In conclusion, from a Saudi perspective, interest in Africa has a triple rationale: to lay the foundations of a new national security strategy; to project its power and influence into vital strategic territories, thus increasing national prestige and its image as a leading player in the region; to limit the interference of third parties, especially Western players. Saudi Arabia will then act as an alternative to the big powers that usually dominate the world scene, gaining a leading position also at the international level.
On Tuesday 8th January, US Secretary of State Mike Pompeo opens his tour in the Middle East visiting Jordan. The tour originally scheduled nine stops, including Iraq, Egypt, Bahrain, the UAE, Qatar, Saudi Arabia, Oman and Kuwait. However, due to family reasons, Pompeo had to cancel the final leg in Kuwait.
This tour comes at a time when the US is changing his policy toward Middle Eastern issues and his allies are questioning the new approach.
After the President Trump’s withdrawal from the JCPOA (Joint Comprehensive Plan of Action), the nuclear deal signed with Iran and other Western countries during Obama’s administration, on 19th December the US President announced with a video on Twitter that he was pulling US forces out of Syria “now”.
Pompeo’s tour in the Arab countries can, therefore, be seen as an opportunity and means to clarify US position regarding Syria but also more broadly to define US policy in the Middle East.
Here the main points on the table.
– US withdrawal from Syria does not mean that the US is withdrawing from the fight against the Islamic State, which is still a top priority for the White House. US partnership with the Arab countries, indeed, is essential to achieve some shared objectives in the region: defeating Daesh, countering Islamic terrorism, protecting global energy resources and countering Iran’s aggressive behaviour.
– Unity among the GCC(Gulf Cooperation Council) is vital to achieving security and stability in the region. As Pompeo stressed, the internal dispute among the Gulf monarchies has gone far too long. Since June 2017, indeed, the Arab Quartet (UAE, Egypt, Saudi Arabia and Bahrain) cut the diplomatic relations with Qatar, accusing the country of funding terrorist groups and fostering instability in the Middle East. As a matter of fact, this situation hampers the efforts of the GCC to achieve common goals in the region. The GCC is a capillary institution in the Middle East: hence, its internal cohesion is an essential factor for the stability, prosperity, security and peace in the area.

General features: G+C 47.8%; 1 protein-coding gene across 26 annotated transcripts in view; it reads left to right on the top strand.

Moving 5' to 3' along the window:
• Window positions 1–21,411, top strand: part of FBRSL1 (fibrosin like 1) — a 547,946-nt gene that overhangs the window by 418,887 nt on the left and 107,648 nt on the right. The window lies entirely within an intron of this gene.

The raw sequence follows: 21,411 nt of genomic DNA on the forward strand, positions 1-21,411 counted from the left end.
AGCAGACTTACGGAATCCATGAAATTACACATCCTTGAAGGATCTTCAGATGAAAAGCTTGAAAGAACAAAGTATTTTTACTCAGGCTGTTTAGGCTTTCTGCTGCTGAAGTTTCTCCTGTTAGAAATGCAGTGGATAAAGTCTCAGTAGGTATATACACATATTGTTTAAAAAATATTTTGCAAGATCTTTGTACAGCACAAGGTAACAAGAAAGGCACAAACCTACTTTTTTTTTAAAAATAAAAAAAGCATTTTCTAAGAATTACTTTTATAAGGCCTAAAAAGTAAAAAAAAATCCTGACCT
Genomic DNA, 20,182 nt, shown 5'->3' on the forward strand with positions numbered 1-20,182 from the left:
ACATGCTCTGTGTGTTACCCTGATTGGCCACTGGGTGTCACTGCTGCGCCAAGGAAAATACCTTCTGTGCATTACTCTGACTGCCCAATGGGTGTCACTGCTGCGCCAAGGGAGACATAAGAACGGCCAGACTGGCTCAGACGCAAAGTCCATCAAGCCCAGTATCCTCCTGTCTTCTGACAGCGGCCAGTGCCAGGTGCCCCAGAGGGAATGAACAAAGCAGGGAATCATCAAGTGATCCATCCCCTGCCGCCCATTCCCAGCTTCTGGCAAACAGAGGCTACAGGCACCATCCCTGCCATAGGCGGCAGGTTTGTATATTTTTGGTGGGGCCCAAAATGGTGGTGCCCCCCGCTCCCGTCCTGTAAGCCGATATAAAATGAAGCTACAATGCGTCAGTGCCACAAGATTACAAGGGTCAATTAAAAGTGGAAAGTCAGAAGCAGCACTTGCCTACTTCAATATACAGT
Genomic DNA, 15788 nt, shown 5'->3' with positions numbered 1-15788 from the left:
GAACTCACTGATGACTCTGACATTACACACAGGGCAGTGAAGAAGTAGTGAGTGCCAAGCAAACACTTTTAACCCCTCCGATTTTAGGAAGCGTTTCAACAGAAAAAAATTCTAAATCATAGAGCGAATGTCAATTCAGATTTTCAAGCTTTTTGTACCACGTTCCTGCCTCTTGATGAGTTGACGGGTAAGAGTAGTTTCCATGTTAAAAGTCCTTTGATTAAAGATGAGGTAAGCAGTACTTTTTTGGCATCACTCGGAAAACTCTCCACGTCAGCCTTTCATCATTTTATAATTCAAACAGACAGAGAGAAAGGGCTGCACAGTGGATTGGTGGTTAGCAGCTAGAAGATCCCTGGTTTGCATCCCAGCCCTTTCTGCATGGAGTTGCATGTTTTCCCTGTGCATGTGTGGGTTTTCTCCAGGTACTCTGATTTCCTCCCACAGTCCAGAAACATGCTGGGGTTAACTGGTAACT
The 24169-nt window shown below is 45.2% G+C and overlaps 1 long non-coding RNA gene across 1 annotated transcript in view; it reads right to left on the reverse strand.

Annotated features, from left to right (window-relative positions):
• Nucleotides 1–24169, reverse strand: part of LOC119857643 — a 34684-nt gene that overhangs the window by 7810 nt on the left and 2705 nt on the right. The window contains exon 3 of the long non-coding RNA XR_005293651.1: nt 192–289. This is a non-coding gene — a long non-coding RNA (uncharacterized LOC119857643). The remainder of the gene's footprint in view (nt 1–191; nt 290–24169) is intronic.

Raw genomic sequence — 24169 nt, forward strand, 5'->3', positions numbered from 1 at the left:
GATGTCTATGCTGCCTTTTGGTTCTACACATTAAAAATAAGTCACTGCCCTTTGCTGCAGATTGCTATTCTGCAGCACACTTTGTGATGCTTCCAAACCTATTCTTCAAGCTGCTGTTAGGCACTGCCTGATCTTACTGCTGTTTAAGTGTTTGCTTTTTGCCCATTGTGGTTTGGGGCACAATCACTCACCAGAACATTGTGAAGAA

– The US strongly promotes the institution of a Middle East Strategic Alliance, also nicknamed Arab NATO. This organisation would join the GCC militaries with the militaries of other Arab countries, such as Egypt and Jordan. This alliance would mainly counter Iran’s aggressive behaviour and protect the stability and security of the Arab countries.
– US-Saudi relation is crucial for the stability in the region. In the Khashoggi issue –not clear if and how much Pompeo and the Saudi leader discussed it- President Trump stood by Saudi Arabia and this event –though clarification is still needed- has no hampered the relationship between the two countries. Saudi Arabia is a key actor in the anti-Iranian coalition. Moreover, the value of the arms purchases from Saudi Arabia is still a relevant fact for the US to consider.
– Last but not least, Pompeo reiterates the need for peace in Yemen and call to boost effort in order to stop the bloody civil war that has been devastating the country for more than 3 years.
Trump administration approach in the Middle East has clearly moved away from Obama’s path in the past years, with the president not even trying to hide the criticism toward his predecessor. Indeed, Trump has repeatedly blamed Obama’s administration for his approach in the region, accusing of underestimating threats such as Daesh or Hezbollah.
In the past few months, Trump has withdrawn from the nuclear deal with Iran and announced the imminent withdrawal from Syria; however, this does not mean a less presence or US interest in the regional issues, but it is a signal of a different posture. If Obama opted for engagement rather than confrontation with a country like Iran, Trump is taking the opposite path.
Note to mention that Iran, however, is not the kind of player that stays still and watches. By contrast, Teheran is strengthening its position in the region, supporting groups like Hezbollah in Lebanon and the Houthis in Yemen. Moreover, it can count on some strategic allies, such as Syria, Russia and Turkey.
The risk is that the US might get engaged in a more complex and dangerous conflict that it could seem at first glance. Moreover, thought the US is working to align the Arab countries on the same path and join the effort toward the same goal -stability and security- there is still an important factor to consider. The Middle East is still sharply fragmented -ethnic division, religious schism, political rivalry, etc- and those countries that do not follow the US ideal of Middle East Strategic Alliance , like Iran, Syria, even Turkey or Yemen, play a peculiar role in the game, as their actions or the developments in their territories may considerably affect Washington’s project.